Russia's top Islamist leader Doku Umarov called in a video released on Wednesday for jihadists to stage attacks against a range of targets that include the 2014 Sochi Olympic Games.
"We know that on the bones of our ancestors, on the bones of many, many Muslims who died and are buried on our territory along the Black Sea, today they plan to stage the Olympic Games. We, as the Mujahedeen, must not allow this to happen by any means possible," Umarov said in a message posted on the kavkazcenter.com website.
Russia hopes to make the 2014 Winter Olympic Games into a showcase event that highlights the economic and social strides that the country has made under President Vladimir Putin.
But the Black Sea resort is located in the immediate proximity of Russia's North Caucasus -- an extremely volatile region that has witnessed two post-Soviet wars in Chechnya and daily violence in republics such as Dagestan.
The Russian authorities ordered tougher security for Sochi after the April Boston Marathon bombings that were blamed on two ethnic Chechen brothers who spent parts of their lives in Russia.
In his comments, Umarov appeared to be referring to the deportation of ethnic tribes living on the Black Sea coast and mountains of the Sochi area by the 19th century tsarist army, after Russia's protracted campaign to pacify the Caucasus, also known as the Caucasus War.
That war ended with a grandiose May 1864 parade in Sochi's Krasnaya Polyana, now the site of a massive development of mountain ski resorts. Russia's hosting of the Winter Olympic Games would therefore fall during the 150th-year anniversary of the natives' defeat.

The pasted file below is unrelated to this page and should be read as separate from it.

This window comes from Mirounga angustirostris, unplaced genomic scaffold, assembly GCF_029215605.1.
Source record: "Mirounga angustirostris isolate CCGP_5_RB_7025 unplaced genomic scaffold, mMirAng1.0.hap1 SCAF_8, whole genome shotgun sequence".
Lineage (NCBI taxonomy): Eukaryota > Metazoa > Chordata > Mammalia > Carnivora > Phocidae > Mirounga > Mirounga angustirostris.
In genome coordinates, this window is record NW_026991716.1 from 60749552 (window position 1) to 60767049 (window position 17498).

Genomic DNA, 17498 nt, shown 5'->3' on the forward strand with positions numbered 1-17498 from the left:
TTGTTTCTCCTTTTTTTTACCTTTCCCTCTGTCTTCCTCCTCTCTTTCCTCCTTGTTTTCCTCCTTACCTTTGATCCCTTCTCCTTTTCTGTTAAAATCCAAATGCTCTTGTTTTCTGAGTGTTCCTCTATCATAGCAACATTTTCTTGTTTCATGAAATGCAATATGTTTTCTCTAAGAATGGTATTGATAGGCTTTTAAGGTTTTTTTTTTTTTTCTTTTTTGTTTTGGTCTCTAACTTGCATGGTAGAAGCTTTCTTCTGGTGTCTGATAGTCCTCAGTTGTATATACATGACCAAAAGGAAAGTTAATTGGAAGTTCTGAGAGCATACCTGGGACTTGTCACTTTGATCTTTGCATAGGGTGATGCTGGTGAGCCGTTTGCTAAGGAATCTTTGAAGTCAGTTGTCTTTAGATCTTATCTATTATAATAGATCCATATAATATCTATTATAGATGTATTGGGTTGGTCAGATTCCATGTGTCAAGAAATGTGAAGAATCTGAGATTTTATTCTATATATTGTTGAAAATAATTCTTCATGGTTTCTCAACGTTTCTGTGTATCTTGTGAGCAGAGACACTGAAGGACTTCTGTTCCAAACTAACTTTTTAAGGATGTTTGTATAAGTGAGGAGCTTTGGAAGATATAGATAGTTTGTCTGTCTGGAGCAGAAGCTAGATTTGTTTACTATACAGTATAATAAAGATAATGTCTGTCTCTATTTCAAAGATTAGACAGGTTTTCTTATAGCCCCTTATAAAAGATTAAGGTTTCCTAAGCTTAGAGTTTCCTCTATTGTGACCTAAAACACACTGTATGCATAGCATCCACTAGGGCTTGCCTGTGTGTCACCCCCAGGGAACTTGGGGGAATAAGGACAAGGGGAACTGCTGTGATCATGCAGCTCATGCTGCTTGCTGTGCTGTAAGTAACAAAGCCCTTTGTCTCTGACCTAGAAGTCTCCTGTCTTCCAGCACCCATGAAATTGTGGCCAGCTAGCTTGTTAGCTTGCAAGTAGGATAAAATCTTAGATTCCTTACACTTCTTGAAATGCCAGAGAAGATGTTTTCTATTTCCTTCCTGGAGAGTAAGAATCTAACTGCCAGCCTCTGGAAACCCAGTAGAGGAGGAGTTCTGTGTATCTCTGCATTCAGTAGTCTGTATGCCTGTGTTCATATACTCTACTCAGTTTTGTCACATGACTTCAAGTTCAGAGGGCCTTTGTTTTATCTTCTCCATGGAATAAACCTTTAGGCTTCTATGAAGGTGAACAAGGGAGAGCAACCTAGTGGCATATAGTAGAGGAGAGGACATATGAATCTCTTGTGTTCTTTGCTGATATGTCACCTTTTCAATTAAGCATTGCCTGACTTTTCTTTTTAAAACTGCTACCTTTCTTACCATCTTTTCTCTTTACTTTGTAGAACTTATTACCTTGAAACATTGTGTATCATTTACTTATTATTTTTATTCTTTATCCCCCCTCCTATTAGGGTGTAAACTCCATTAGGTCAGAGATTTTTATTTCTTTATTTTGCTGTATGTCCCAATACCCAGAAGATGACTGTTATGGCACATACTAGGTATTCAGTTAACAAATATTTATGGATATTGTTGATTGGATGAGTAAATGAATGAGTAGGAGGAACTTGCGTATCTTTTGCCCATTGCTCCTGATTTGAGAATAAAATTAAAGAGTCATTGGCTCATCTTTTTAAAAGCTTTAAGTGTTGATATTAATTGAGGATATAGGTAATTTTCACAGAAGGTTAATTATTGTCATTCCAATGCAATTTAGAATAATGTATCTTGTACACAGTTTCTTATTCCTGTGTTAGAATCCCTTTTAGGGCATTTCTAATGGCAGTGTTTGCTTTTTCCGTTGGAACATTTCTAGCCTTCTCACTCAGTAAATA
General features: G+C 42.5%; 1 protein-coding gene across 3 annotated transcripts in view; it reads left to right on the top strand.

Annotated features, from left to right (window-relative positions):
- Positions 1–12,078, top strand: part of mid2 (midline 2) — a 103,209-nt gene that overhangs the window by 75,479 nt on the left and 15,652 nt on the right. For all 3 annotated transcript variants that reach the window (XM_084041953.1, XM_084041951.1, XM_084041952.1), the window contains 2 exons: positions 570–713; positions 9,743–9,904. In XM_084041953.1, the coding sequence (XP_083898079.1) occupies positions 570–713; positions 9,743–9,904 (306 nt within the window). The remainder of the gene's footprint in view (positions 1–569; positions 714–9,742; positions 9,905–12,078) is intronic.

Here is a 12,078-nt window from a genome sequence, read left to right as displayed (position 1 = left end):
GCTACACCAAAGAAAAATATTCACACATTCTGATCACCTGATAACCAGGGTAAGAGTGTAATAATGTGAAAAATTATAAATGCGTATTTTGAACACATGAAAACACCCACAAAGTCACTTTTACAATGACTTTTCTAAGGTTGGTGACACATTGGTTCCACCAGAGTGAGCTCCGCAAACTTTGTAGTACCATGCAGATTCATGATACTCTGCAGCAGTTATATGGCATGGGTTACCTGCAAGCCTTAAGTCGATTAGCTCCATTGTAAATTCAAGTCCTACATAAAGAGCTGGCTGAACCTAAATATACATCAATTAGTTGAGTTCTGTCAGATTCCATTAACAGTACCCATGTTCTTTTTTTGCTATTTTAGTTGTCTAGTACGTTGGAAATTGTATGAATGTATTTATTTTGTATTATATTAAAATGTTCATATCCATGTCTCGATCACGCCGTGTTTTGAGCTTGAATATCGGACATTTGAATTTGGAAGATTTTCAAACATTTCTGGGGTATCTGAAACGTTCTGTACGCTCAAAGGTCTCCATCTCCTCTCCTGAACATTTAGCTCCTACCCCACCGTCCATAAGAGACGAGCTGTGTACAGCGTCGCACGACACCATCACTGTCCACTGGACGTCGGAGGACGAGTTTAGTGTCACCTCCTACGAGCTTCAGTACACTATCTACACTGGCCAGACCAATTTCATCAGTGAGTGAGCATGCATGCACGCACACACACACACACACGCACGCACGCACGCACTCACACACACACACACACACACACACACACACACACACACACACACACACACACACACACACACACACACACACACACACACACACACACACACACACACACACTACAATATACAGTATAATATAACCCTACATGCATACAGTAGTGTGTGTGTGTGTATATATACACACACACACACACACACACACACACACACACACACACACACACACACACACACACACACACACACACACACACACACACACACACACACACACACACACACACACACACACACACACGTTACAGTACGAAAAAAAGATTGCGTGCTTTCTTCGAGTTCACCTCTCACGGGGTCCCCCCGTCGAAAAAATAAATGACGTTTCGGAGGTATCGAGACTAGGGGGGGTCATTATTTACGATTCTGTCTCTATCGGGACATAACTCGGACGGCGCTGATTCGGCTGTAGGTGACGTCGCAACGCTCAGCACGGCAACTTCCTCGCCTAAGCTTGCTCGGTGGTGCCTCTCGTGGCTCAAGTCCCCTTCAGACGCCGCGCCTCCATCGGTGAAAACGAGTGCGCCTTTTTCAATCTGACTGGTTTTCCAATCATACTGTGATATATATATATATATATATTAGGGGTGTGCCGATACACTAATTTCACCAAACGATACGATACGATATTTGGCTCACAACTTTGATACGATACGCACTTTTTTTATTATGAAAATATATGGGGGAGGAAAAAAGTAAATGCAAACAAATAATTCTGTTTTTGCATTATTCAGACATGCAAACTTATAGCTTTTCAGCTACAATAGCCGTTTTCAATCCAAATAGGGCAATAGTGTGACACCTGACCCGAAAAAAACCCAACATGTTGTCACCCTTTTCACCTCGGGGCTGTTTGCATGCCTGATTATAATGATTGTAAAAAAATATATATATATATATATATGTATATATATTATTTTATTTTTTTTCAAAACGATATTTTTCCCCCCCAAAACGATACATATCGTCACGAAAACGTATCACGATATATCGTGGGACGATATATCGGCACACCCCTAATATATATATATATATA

The area's inhabitants, sometimes warring tribes that attempted to unite against the Russians, are known as the Circassians.
Following Russia's victory, they were deported en masse to Muslim countries across the Black Sea, notably Turkey. Many today believe this was an act of genocide, due to the huge humanitarian toll.
Circassians in Russia inhabit mostly the North Caucasus regions of Adygea, Kabardino-Balkaria and Karachayevo-Cherkessia, but some have remained in the northernmost districts of Sochi. They have put up only mild protests against the Games, unlike the diaspora.
Putin last month expressed concern that militants "constantly trickle to the Caucasus from Georgian territory" and Russian special forces have crossed the border to attack them.
In May 2012, Russia said it had foiled Umarov's attack plot against Sochi and uncovered a cache of weapons in Georgia's breakaway region of Abkhazia, whose border is just a few kilometres away from the main Olympic stadiums.
Umarov for his part has been viewed as Moscow's enemy number one since he took charge of the loose band of guerrillas who continue to stage attacks against Russians targets and fight federal troops in periodic skirmishes.
The bearded guerrilla has been pronounced dead by the Russian authorities on many occasions only to resurface again in videos that claim particularly brutal attacks.
In the latest clip he and two other men appear in camouflage in a wooded area, and birds are heard loudly chirping in the background.
Umarov has assumed responsibility for strikes such as the 2010 Moscow metro bombings that killed more than 40 people and the 2011 Domodedovo airport attack in the capital in which 37 people died.
He argued in the video that his earlier call for a truce was interpreted by the Russian authorities as a sign of weakness.
"Today we must prove to those in the Kremlin that our good will is not our weakness," he said.
"For this reason, I call on each of you... on the territory of the Caucasus to do your utmost... to prevent these satanic dances on our bones," he said in reference to the Sochi Games.